One of the most humane inventions of our civilization is our system of law. Although the pillars of the Republic took root in Pericles’ Athens, it was only a few hundred years later, in Rome, that the idea began to be outlined that if two citizens with equal rights had a relevant conflict of interest for the Republic, an impartial third party should be the one to settle the dispute. It was also inferred that the decision made by the third party should be opposable by the force applied by the one exercising the legitimate monopoly of violence: what today is the State.
In the last decades, some Latin American countries – especially those that managed to escape from the hungry clutches of 21st century socialism- have experienced an exponential growth in their productive capacities and, therefore, in the size of their economies and in their ability to generate wealth. The region is obviously far from having reached its maximum potential, but it cannot be denied that countries such as Peru, Colombia, Chile, and Uruguay have experienced strong and sustained economic growth. This growth hasn’t been properly accompanied by others.
Institutionally, Latin America continues to have feudal plateaus that contrast with the tremendous friction with how much our economy has grown. I could dedicate an article to each of the Republican institutions that have not evolved at the same pace as the economy; however, there is one that particularly attracts the attention of many – a group in which I am of course included – and that is the justice system. To borrow from Gramsci’s basics, the left, in some countries, has not managed to come to power through the ballot box. Thus, it has penetrated power through its tutelary institutions.
I wish to highlight specifically the cases of Colombia and Peru. Both countries have had, for decades, a democratic left that is politically very weakened in the eyes of the majority, since both nations have faced for decades the terrorist scourge of Sendero Luminoso and MRTA (in the case of Peru) and of the FARC and ELN (in the case of Colombia). I have used the verb “confronted” in the past tense with optimism that may not be realistic: terrorist remnants continue to threaten the internal security of the brother nations of Peru and Colombia. There is an almost umbilical union there.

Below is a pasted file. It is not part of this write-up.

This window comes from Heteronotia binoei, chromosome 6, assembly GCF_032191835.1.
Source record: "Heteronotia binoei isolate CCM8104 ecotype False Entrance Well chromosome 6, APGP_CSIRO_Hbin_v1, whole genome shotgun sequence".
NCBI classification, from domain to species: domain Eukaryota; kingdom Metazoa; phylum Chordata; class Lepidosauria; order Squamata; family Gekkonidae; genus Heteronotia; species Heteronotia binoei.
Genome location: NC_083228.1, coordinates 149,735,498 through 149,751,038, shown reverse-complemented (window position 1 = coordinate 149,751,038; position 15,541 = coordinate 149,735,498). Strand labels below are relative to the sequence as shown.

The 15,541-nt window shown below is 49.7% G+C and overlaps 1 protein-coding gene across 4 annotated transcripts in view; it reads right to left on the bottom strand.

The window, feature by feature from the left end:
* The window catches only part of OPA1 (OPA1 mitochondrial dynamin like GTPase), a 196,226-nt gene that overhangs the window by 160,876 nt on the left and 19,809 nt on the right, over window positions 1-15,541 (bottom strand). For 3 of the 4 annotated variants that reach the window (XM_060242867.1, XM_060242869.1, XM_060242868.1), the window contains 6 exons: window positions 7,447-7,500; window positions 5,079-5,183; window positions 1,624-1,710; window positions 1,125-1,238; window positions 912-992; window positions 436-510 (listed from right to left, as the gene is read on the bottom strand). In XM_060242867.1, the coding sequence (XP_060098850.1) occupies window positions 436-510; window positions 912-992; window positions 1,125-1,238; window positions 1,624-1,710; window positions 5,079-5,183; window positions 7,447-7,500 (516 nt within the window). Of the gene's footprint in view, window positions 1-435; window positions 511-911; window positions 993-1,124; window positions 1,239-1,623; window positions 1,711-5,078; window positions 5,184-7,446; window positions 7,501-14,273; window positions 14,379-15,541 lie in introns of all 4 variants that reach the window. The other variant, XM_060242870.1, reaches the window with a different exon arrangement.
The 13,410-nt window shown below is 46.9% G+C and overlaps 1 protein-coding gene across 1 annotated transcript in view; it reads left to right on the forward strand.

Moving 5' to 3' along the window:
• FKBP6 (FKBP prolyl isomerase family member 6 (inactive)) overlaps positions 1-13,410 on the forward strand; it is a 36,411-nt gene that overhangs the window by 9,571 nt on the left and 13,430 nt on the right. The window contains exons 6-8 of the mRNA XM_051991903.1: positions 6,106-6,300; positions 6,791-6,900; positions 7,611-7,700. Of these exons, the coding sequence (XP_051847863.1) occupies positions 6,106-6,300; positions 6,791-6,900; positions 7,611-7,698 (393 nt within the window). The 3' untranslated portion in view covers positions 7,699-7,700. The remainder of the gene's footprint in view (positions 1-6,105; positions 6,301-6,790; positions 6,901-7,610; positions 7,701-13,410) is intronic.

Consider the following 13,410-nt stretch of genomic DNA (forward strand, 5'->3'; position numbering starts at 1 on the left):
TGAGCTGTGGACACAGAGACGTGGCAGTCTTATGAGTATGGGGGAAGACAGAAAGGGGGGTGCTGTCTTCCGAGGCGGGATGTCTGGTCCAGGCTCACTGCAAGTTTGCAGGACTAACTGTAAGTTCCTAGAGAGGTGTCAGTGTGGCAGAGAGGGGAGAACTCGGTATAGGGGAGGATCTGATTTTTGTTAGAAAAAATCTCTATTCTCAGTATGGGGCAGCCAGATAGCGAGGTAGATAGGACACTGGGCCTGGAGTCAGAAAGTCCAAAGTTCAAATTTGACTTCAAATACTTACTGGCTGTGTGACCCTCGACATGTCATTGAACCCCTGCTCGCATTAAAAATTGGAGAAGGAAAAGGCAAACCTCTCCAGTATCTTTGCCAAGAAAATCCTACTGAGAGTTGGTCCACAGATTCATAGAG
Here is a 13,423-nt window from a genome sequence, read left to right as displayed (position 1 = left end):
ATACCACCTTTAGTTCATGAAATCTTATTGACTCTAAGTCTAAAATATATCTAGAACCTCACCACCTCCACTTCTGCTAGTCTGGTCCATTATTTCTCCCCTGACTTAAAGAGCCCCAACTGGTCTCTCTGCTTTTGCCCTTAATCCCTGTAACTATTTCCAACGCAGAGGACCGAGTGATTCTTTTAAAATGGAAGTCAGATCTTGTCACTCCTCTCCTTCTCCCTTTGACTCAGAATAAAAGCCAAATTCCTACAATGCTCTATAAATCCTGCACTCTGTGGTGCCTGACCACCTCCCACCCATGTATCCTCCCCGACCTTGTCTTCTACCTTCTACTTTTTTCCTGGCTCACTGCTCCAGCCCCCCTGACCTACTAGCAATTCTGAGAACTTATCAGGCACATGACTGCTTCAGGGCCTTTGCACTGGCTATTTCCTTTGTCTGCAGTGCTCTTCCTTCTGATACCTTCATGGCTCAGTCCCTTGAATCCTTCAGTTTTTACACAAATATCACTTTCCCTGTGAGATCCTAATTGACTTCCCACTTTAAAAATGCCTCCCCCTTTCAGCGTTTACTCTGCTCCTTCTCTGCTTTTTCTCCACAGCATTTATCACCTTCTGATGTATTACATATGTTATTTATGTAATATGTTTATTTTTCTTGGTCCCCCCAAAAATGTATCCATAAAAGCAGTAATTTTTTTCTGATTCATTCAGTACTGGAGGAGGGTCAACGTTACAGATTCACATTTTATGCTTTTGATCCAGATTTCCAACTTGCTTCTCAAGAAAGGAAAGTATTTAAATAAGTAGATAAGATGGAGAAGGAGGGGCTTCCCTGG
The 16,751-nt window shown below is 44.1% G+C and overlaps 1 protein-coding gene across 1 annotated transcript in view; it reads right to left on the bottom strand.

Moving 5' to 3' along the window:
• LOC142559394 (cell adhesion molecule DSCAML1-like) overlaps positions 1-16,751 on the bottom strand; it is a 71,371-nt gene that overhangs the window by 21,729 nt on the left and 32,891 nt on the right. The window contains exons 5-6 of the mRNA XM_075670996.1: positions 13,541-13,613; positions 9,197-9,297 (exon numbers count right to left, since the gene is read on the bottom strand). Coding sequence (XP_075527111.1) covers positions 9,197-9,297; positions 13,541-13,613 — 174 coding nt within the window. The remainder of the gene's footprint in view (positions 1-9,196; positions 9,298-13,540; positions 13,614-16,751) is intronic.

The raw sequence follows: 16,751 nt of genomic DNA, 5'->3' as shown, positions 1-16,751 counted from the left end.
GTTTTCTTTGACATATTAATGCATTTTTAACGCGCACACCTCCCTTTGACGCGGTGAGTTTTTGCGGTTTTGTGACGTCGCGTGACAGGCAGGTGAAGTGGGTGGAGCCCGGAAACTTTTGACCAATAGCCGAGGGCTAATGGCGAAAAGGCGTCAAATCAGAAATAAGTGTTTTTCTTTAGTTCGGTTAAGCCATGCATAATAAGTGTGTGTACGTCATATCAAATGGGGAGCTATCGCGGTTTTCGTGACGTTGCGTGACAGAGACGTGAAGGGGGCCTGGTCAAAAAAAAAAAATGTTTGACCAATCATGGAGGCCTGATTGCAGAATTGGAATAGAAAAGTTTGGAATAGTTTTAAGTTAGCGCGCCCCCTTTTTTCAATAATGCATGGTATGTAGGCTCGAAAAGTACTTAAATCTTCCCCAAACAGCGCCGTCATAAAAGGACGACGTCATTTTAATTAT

Former Colombian President Alvaro Uribe – perhaps one of the best presidents the region has ever had- is a uterine enemy of the left: He managed – with the support of other presidents- to stop the expansion of Chavismo and, at the same time, he put the FARC between a rock and a hard place so that later, and against the will of the Colombian people, his former Defense Minister and next president -Juan Manuel Santos-, would grant a peace treaty that, for many, meant giving up in a fight against a herd of murderers and inhumane drug traffickers.
The problem that I intend to shed light on institutionally -and that the figure of President Uribe personifies with solvency- is that of the politicization of justice. Although I pointed out at the beginning that it was during the heyday of Republican Rome that the law was born, a series of legal principles have been added over time to the systems that today we understand as the rule of law. One of them-perhaps one of the most important-is the presumption of innocence. This one in particular has been pulverized by politicized justice systems that have done a lot of damage.
The case with which President Uribe’s prosecution is a complex one. Some time ago I wrote a summary that you can read here. However, it is not the details with which I want to finish drawing attention, but the rotting of the essential values of a process. And as I have already said, the case of President Uribe is perhaps the example par excellence, but not the only one: in present-day South America, a declaration is sufficient for the request (and approval) of precautionary measures against the freedom of the accused). Moreover, the burden of proof has been reversed: one has to prove one’s innocence.
The latter is an attack not only on the Law but on Aristotelian logic itself: it is impossible to prove what has not happened. Well, under the yoke of that left that, camouflaged, has snuck into the judicial systems of several countries, is that politicians -from the entire ideological spectrum- have been deprived of their freedom until they manage to prove their innocence. Today this practice may seem to us to be a mere exercise that is increasingly common; however, if we do not put a stop to it, the generations to come will pay the very high price of having traded the republican essence for the hollow prize of mere revenge.
Bachelor in Law of the Pontifical Catholic University of Peru and candidate to the MA in Economy of the Francisco Marroquín University in Madrid. He is a journalist, columnist, and essayist // Mijael Garrido Lecca Palacios es Bachiller en Derecho por la Pontificia Universidad Católica del Perú y candidato a Máster en Economía por la Universidad Francisco Marroquín en Madrid. Es periodista, columnista y ensayista